It’s 12:28 p.m. and I’ve just finished lunch at my desk when the phone rings. The number of my oldest child’s school flashes on my phone’s screen and I say a quick prayer before answering, “Hello?” It’s the school nurse: My daughter has a slight fever, and can I please come pick her up? My heart aches as I look at my calendar and see that I have a meeting in an hour. “I’ll figure something out,” I sigh.
Thankfully I work from home, so I’m not worried about missing out on an entire day of work because my child is sick. I can pop in and out of my home office to spend quality moments with my kids and enjoy the important events in their lives.
Working at home has made me more effective as both a professional and a mother. I’ve virtually eliminated my commute time, and I have the power to build my personal schedule. But not every working parent is so lucky.
Working when you have kids is a constant balancing act, and having a full-time job in an office means sacrifice, whether it’s personal, professional, or both.
There will always be a meeting you cannot stay late for, or a school play that you’ll sneak into the back of right as your child finishes their solo. With school getting out at around 3 p.m. and the usual expectation to stay at the office till 6 p.m., these two worlds feel incompatible. But do they have to be?
The answer is no. With the rise of technology and the resources we have access to today, the traditional model of the nine-to-five employee is changing. Flexible work schedules are on the rise–and they should be!
The truth is that flexible work hours are good not just for employees but for employers as well. A 2010 study conducted by Georgetown University found that employee stress spurred by balancing after-school care for their children directly correlates with decreased productivity and increased absenteeism. This lack of focus costs companies money and takes a toll on an employee’s general well-being.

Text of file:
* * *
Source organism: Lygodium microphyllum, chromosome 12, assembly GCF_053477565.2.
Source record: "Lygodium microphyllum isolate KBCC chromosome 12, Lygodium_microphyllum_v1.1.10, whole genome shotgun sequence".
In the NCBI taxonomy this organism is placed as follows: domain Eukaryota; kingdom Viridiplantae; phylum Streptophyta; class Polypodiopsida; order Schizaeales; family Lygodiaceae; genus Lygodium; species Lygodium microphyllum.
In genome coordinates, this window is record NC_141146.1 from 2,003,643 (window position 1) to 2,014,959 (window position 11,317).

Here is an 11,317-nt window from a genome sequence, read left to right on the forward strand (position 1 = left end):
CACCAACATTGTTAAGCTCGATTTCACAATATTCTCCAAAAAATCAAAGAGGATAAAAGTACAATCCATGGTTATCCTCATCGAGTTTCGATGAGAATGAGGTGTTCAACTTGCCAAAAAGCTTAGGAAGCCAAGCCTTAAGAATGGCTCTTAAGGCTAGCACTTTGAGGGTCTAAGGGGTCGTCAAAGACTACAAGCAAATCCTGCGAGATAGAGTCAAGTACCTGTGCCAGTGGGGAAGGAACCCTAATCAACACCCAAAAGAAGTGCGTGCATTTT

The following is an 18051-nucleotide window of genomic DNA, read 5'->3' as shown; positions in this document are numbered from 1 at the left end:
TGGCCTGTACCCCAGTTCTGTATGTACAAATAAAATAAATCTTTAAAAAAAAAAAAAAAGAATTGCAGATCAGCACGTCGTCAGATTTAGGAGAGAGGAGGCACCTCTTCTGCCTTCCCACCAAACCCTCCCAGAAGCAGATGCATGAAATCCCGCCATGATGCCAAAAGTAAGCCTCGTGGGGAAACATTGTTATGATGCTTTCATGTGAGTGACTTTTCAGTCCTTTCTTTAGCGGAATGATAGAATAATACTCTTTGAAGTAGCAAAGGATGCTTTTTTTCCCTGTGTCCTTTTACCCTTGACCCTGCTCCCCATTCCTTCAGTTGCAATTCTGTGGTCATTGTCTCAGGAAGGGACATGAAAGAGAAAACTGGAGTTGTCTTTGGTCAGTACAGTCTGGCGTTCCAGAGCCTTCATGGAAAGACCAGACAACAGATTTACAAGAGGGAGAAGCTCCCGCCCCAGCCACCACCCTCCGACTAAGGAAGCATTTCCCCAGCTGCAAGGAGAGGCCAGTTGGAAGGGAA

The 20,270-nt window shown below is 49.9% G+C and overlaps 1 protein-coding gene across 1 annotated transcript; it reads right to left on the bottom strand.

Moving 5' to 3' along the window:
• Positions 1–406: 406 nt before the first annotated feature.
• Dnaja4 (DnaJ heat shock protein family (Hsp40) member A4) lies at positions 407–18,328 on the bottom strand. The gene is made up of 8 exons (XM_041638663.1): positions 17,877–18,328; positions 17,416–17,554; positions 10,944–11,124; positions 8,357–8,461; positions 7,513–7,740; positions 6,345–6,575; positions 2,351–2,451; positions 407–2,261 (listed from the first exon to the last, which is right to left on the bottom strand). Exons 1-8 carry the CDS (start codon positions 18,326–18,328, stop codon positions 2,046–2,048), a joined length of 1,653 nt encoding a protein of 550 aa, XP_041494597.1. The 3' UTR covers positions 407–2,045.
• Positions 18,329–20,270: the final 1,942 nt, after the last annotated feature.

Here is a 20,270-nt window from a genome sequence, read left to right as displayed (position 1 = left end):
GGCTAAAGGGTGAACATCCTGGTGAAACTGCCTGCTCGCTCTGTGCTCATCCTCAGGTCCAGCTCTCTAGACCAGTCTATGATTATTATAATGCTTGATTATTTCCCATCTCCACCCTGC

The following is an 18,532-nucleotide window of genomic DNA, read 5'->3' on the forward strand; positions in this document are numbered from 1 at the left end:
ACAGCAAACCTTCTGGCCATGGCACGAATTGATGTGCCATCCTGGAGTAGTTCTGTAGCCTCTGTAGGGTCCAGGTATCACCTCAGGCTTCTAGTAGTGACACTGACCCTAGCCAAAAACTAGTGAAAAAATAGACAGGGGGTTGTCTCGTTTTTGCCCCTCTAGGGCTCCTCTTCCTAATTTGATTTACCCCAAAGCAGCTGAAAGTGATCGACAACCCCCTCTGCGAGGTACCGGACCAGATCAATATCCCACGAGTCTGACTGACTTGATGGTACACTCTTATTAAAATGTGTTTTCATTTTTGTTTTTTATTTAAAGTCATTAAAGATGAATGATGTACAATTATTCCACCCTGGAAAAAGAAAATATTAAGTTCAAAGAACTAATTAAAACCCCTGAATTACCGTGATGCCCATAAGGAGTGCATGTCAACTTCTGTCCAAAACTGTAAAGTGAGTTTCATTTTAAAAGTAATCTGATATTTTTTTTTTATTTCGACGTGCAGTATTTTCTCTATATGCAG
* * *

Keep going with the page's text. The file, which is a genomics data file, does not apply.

But despite the numbers, companies are hesitant to implement flexible hours. In the 2014 National Study for Employers conducted by the Society for Human Resource Management, only 38% of employers allow some of their employees to work from home regularly, while 43% of employers allow for compressed work-week schedules.
While companies are allowing somewhat for the rearrangement of schedules, they rarely allow for the reduction of work hours. Additionally, flexible hours tend to come as a double-edged sword, with employers sometimes looking over those that work from home when a promotion becomes available.
The solution lies in the company’s culture. Employers must be willing to trust their employees to create manageable timetables and work together to get projects done.
Take the accounting firm Ernst & Young as an example. In 1990, the firm implemented flexible work schedules as a way to retain female employees. The firm found that female employees were leaving the company at a rate of 10% to 15% higher than their male counterparts. More than 20 years later, female employees leave the company at a rate that is only 2% higher than their male coworkers, with about 5% of the company overall utilizing flexible work hours, a significant portion of whom are male.
Not only does this solution offer the opportunity for increased productivity as a result of support by the employer for flexible work conditions, but it also keeps women in the workforce after deciding to start a family. Keeping women in the workforce is good for the economy as well as the well-being of families.
—Manon DeFelice is the founder and CEO of Inkwell, an organization that matches highly accomplished working mothers with companies that need part-time or project-based help. DeFelice is an attorney, mother of three, and former executive director of a women’s rights organization. She has dedicated her expertise to the advancement of the current and next generation of leading women. Learn more at www.inkwellteam.com.